UK: Supreme Court gives landmark ruling that contractual terms are not the starting point for determining worker status, which instead requires a purposive approach to the legislation

On Friday the Supreme Court upheld the Employment Tribunal’s 2016 ruling in favour of two test claimants that, as Uber drivers, they were ‘limb (b)’ workers entitled to statutory holiday and minimum wage rights for their working time (including all the time spent in the agreed territory, logged into the app and ready and willing … Read more

UK: ECJ widens scope for disability discrimination claims

The European Court of Justice has ruled that direct disability discrimination may be established if the criterion for less favourable treatment is inextricably linked to disability.  The difference in treatment does not have to be in comparison with a non-disabled worker: it can be between disabled workers, for example where treatment differs according to different … Read more

EU-UK Trade and Cooperation Agreement: implications for employment law

The Trade and Cooperation Agreement (the “TCA”) agreed between the UK and the EU on 24 December 2020 opens up the possibility of changes to EU-derived employment law.  Last week the Government made clear that it has no current intentions to push through changes in the short term; longer term, the likelihood of changes depends both … Read more

UK Covid-19: round-up of recent changes concerning CJRS claims and lockdown rules

Employers claiming for furloughed employees under the Coronavirus Job Retention Scheme (CJRS) need to keep a close eye on deadlines. Monthly deadlines for claims must be now met unless an employer has a ‘reasonable excuse’ for a late claim (see here);  the next deadline is 15 February 2021.  More imminent is the deadline for applying … Read more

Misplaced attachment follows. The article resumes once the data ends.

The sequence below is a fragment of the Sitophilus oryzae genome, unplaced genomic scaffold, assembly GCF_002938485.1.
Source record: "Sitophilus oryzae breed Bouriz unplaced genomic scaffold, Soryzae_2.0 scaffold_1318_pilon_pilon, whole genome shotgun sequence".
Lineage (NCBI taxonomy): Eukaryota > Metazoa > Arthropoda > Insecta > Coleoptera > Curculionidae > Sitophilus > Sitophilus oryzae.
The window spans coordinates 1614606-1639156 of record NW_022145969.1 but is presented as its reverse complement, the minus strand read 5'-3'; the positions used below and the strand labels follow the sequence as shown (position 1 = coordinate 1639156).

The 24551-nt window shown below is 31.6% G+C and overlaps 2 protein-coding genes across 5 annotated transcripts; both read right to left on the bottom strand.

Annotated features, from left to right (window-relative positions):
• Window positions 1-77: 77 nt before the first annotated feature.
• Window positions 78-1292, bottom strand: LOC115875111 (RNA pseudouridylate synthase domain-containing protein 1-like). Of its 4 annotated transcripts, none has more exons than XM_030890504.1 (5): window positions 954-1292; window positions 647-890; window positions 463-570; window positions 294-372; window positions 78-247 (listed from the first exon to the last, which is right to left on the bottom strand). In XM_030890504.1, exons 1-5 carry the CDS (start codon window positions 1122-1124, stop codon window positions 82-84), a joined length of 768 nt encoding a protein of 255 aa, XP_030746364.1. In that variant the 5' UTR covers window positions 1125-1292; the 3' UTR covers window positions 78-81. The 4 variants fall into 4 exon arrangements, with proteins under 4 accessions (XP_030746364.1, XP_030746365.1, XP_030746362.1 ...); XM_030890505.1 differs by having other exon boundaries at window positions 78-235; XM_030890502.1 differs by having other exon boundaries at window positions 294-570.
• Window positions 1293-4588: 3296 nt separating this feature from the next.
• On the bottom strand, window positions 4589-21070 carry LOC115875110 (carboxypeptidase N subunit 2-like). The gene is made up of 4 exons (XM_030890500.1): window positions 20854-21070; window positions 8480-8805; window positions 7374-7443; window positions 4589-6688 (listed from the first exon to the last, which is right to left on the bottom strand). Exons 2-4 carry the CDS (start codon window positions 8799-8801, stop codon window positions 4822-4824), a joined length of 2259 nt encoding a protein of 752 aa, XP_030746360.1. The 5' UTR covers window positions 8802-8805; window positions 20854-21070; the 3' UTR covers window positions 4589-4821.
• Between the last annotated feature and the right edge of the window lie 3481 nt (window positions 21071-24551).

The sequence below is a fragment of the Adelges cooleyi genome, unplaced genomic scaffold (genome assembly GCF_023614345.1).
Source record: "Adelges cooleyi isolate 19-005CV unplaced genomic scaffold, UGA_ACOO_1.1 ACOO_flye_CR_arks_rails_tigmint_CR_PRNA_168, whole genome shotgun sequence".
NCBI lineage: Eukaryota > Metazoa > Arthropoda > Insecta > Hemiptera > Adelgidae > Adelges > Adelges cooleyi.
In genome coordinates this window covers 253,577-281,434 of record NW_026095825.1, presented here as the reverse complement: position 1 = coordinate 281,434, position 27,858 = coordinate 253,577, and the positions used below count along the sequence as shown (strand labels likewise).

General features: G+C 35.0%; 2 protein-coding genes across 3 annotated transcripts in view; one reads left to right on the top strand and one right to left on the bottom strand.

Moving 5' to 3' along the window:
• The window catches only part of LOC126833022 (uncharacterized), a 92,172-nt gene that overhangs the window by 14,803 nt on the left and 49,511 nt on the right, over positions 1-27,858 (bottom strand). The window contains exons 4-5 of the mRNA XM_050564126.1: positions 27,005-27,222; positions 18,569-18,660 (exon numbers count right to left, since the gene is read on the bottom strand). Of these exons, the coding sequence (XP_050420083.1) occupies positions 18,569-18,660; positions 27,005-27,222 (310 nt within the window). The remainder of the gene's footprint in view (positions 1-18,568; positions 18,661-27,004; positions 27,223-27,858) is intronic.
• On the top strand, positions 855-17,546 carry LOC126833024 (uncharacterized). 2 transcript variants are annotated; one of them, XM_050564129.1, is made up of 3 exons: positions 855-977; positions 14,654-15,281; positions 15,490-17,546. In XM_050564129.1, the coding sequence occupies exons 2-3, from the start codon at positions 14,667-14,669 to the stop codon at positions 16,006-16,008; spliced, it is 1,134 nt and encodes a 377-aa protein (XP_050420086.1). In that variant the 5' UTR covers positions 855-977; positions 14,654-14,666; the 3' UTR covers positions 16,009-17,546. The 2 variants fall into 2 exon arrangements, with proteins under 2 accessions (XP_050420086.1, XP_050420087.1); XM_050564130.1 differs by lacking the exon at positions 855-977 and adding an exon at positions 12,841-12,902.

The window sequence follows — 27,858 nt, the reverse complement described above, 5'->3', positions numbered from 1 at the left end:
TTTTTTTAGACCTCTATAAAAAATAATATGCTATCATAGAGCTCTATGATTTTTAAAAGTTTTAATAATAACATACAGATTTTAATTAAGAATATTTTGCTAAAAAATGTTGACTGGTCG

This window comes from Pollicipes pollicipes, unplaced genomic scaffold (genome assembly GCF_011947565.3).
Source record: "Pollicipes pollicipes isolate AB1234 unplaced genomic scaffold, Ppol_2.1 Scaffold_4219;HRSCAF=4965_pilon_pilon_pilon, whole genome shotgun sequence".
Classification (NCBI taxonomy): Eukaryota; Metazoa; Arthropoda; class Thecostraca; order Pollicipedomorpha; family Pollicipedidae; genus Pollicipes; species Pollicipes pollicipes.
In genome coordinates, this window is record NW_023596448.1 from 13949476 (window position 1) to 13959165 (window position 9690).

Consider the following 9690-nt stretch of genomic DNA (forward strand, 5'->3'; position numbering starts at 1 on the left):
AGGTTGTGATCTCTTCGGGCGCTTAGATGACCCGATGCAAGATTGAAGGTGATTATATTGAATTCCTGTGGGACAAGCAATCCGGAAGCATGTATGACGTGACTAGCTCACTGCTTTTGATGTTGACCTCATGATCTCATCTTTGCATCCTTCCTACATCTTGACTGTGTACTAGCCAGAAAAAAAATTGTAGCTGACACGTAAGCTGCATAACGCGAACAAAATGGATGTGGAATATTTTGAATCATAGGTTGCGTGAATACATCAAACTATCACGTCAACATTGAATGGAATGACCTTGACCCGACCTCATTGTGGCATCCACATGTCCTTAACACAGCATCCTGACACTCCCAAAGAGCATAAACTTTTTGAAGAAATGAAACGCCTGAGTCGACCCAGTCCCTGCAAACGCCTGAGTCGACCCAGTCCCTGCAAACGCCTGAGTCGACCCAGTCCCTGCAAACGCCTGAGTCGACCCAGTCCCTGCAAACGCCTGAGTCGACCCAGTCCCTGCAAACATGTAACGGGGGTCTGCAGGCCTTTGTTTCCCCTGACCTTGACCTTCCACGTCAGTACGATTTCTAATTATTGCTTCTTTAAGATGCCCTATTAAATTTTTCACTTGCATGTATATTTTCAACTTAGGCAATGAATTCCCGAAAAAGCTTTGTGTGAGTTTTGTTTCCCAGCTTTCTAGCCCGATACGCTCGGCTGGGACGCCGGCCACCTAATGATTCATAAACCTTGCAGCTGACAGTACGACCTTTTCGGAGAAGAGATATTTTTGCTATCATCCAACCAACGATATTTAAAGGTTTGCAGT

UK: short notice period undermines enforceability of covenants

The High Court judgment in Quilter Private Client Advisers Limited v Falconer highlights the risk that a short notice period, including during a probationary period, can undermine an employer’s argument that restrictive covenants should be held enforceable on the basis they are necessary to protect confidential information or customer connections.  The judgment also provides some … Read more

UK: EAT raises possibility of interim relief remedy for discriminatory dismissal claims

Currently interim relief is only available where an employee alleges that the principal reason for their dismissal is whistleblowing, trade union membership or certain employee representative activities; it is not available in discrimination cases – yet. If a tribunal decides that the employee’s claim is ‘likely to succeed’ (ie, has more than just a reasonable … Read more